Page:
Christmas party employer obligations: When staff behave badly

Posted by Phil Cookson on 02/12/2016

Christmas parties are a fun time for businesses to celebrate another year passed. They’re also a minefield for sexual harassment lawsuits. Every year, sexual harassment in the workplace is one of the most common complaints received by the Commission under the Sex Discrimination Act.

This makes it imperative for employers to implement policies that increase awareness and prevent sexual harassment before the festivities begin.
 

Avoid a legal hangover

Set the ground rules early by communicating the appropriate standard behaviours. Some suggested recommendations are:

  • Ensure policies are in place, and make relevant policies a standing item in induction training and in staff meetings in the weeks leading up to the event.

  • Communicate what behaviours will and won’t be tolerated via staff meetings, staff newsletters, intranet or email.

  • Consider specific staff training in the months leading up to Christmas; focus on what constitutes sexual harassment and discrimination.

  • Consider separate training for managers so they’re aware of their obligations and responsibilities and are better equipped to deal with any problems, should they arise.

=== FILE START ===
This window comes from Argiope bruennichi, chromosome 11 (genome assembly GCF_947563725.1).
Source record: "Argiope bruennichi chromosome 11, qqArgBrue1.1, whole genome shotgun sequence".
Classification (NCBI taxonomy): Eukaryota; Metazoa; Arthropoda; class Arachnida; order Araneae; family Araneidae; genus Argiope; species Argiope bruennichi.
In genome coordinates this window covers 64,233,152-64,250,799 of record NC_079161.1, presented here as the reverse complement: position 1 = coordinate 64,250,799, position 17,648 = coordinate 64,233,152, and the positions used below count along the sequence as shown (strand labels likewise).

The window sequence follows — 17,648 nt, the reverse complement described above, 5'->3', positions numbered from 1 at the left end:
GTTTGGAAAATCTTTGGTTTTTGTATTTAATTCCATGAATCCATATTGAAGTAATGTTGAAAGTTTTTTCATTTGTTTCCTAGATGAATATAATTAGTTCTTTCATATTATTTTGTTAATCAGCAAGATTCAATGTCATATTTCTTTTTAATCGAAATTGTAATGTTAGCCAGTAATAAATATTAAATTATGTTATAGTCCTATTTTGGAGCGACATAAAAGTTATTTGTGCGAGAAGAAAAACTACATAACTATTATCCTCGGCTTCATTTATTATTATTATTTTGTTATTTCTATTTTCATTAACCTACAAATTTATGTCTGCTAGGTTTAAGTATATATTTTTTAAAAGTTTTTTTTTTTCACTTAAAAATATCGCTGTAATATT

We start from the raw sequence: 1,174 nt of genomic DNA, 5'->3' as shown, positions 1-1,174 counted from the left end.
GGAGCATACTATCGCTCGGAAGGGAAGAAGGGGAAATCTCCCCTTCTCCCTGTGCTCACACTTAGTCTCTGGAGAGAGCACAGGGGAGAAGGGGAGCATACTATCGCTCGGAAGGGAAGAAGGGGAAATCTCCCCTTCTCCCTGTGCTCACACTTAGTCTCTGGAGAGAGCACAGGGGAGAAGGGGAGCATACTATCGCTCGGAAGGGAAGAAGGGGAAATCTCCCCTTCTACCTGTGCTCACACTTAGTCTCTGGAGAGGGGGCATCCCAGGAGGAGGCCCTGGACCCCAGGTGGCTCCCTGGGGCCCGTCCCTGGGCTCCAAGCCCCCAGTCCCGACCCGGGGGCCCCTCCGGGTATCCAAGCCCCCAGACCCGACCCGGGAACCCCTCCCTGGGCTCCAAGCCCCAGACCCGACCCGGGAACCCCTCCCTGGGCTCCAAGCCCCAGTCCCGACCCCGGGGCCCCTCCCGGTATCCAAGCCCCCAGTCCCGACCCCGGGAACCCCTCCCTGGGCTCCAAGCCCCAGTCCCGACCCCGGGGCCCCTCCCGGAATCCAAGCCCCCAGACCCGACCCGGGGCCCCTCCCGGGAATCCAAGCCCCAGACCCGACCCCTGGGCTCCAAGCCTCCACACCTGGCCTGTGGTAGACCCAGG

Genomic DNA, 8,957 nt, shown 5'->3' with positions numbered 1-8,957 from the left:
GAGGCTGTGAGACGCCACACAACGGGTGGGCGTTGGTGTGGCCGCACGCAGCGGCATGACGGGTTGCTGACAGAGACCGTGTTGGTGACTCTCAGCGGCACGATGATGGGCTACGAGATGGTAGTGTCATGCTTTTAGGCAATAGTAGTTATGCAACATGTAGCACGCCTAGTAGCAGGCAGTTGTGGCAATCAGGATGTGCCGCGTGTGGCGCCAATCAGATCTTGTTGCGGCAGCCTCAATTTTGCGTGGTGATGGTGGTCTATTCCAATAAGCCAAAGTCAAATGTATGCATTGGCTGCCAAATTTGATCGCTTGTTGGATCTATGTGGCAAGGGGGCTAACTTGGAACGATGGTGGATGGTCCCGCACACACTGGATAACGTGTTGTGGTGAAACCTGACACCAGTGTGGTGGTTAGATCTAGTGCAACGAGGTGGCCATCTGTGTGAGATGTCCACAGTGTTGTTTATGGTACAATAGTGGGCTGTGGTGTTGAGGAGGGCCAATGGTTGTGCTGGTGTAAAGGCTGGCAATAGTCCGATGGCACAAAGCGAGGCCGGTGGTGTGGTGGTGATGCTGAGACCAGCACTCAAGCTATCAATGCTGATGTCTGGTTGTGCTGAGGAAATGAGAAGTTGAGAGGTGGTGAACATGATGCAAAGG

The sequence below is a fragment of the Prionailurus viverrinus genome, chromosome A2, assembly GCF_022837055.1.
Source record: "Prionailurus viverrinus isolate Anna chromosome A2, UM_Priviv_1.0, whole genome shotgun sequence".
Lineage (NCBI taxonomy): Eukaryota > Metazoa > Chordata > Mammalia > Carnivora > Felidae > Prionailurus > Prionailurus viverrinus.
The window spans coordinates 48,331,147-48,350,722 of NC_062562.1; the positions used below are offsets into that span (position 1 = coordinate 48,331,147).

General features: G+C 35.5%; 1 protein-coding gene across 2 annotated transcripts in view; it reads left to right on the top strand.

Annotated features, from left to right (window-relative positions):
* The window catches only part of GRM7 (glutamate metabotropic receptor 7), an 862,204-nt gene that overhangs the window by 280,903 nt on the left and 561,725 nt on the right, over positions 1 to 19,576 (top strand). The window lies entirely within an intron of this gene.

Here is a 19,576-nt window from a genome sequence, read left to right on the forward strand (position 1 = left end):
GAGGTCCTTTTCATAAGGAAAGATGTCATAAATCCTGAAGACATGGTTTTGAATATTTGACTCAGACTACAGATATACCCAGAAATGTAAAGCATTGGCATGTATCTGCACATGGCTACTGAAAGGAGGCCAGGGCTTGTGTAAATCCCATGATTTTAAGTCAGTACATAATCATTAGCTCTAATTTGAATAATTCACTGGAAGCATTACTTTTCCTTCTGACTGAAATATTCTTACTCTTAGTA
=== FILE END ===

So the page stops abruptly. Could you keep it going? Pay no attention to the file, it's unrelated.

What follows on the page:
As an employer what else can you do to limit risk?

Emphasise the responsible consumption of alcohol. Remember a  range of factors can influence an individual’s blood alcohol content, such as body size, age, level of fitness, liver health, gender, medication, when someone ate and what they ate.
 
Consider the timing of your Christmas party. If you’re worried about drunken nights out, consider a lunchtime event and make it a family affair by allowing partners and kids to attend. Be very clear about start and end times for the party.
 
Ensure there’s adequate food. We’ve all been to the Christmas party where the ‘finger food’ is few and far between. Without food in our stomach, alcohol is absorbed more rapidly and we achieve higher peak blood alcohol levels. 

Make sure employees get home safely. Consider supplying cab vouchers or ensure there’s adequate public transport from the venue.


Maximise your care and minimise your risk

The silly season can be just that – silly! Alcohol can have a strange effect on some people who make the mistake of thinking that the beer they’ve just drunk has suddently made them more physically attractive. 

Remember that alchohol can lessen or remove one’s inhibitions. As an employer it’s your responsibility to take reasonable steps to prevent harassment from occurring at the staff Christmas party and on the journey home

You have the right to expect certain standards of behaviour from you’re your employees, and you also have the right to impose disciplinary sanctions, including in some cases dismissing an employee, when those standards of behaviour are transgressed. However, if you manage these functions sensibly it shouldn’t get to this! Prevention is the best strategy.

Nobody wants to wake up with anything more than a hangover the next day.
 

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Source: Business Propel by Charisse Gray 


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